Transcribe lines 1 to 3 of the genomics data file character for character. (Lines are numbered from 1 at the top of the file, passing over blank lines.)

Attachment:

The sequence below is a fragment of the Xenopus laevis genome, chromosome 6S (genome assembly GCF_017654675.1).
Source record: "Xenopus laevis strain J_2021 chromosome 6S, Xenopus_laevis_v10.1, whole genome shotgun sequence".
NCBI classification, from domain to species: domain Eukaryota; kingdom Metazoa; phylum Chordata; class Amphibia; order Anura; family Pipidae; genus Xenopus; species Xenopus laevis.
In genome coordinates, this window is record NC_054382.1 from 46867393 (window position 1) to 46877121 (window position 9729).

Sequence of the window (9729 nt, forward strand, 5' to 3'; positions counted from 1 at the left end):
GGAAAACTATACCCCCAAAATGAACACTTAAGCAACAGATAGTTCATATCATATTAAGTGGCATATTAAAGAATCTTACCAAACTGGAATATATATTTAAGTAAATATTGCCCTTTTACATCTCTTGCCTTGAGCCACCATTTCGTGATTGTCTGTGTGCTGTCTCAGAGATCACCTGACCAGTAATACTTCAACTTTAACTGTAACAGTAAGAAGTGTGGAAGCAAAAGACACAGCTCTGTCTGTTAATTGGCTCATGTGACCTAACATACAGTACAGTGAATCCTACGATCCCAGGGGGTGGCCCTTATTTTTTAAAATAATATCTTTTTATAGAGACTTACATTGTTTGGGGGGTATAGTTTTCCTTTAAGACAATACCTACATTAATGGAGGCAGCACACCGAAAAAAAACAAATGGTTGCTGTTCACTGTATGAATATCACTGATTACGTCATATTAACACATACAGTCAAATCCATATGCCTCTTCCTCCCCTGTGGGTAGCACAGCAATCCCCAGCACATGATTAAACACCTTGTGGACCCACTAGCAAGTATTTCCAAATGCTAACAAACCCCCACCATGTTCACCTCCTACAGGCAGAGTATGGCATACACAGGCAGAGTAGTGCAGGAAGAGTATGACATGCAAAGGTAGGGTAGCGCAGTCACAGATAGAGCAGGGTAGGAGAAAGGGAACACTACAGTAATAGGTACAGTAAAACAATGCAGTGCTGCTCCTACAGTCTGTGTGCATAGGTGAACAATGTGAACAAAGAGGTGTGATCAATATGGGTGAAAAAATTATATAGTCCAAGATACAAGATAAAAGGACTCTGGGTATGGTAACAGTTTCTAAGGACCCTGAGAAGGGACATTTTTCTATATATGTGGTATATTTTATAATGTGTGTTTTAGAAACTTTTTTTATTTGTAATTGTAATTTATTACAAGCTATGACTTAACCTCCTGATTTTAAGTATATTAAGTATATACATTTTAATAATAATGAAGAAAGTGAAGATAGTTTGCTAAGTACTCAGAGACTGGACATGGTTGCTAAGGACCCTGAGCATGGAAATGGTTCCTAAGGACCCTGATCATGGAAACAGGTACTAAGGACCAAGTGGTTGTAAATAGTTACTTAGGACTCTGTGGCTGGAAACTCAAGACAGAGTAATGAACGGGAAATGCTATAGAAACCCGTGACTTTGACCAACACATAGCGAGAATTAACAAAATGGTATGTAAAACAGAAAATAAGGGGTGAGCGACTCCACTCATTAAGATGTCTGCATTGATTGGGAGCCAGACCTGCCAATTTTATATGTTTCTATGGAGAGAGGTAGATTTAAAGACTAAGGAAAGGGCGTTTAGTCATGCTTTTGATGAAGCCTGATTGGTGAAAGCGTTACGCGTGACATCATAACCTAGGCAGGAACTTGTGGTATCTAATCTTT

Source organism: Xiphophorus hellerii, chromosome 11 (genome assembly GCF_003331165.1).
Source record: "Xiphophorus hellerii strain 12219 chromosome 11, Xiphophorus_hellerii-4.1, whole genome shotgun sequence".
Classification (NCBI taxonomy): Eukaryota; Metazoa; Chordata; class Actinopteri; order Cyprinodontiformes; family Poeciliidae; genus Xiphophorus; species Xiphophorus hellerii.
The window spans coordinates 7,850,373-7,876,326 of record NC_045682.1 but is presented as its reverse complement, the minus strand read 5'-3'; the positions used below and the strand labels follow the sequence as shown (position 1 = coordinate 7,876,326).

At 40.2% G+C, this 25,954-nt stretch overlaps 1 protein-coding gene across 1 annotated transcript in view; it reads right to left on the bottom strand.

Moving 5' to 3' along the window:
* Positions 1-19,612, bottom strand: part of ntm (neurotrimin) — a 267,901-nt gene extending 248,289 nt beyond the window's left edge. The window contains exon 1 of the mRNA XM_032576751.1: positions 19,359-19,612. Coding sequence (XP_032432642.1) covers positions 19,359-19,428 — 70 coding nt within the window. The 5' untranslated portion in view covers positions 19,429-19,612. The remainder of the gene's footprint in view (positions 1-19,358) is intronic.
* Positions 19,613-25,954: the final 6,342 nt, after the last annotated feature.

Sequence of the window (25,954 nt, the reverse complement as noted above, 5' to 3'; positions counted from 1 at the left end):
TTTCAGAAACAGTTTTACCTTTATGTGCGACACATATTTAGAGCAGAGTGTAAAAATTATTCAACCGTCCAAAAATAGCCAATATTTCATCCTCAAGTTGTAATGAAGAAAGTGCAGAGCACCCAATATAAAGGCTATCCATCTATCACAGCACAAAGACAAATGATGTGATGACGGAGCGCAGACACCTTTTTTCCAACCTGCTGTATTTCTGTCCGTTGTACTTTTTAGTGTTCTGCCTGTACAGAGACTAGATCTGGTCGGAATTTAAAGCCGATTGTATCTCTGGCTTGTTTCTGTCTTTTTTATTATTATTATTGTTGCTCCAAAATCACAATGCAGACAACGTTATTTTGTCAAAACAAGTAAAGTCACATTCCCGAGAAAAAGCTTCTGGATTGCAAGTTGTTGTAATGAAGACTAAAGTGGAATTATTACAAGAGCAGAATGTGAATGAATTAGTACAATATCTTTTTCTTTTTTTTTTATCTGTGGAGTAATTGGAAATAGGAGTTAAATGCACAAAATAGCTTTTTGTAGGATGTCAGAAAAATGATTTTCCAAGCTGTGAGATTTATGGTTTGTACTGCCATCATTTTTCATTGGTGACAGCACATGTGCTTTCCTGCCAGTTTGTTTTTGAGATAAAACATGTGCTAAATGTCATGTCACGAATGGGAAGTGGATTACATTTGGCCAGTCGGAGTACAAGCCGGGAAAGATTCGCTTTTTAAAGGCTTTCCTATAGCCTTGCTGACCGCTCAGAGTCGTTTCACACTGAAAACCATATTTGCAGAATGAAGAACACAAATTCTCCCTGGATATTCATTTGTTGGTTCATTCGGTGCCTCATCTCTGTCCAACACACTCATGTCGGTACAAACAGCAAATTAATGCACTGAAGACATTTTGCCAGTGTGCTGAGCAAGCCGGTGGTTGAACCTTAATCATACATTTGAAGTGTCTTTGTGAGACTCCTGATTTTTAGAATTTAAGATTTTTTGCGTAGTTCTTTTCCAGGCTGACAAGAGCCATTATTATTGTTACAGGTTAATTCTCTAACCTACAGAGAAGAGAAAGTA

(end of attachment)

The sequence below is a fragment of the Xenopus laevis genome, chromosome 6S (genome assembly GCF_017654675.1).
Source record: "Xenopus laevis strain J_2021 chromosome 6S, Xenopus_laevis_v10.1, whole genome shotgun sequence".
NCBI classification, from domain to species: domain Eukaryota; kingdom Metazoa; phylum Chordata; class Amphibia; order Anura; family Pipidae; genus Xenopus; species Xenopus laevis.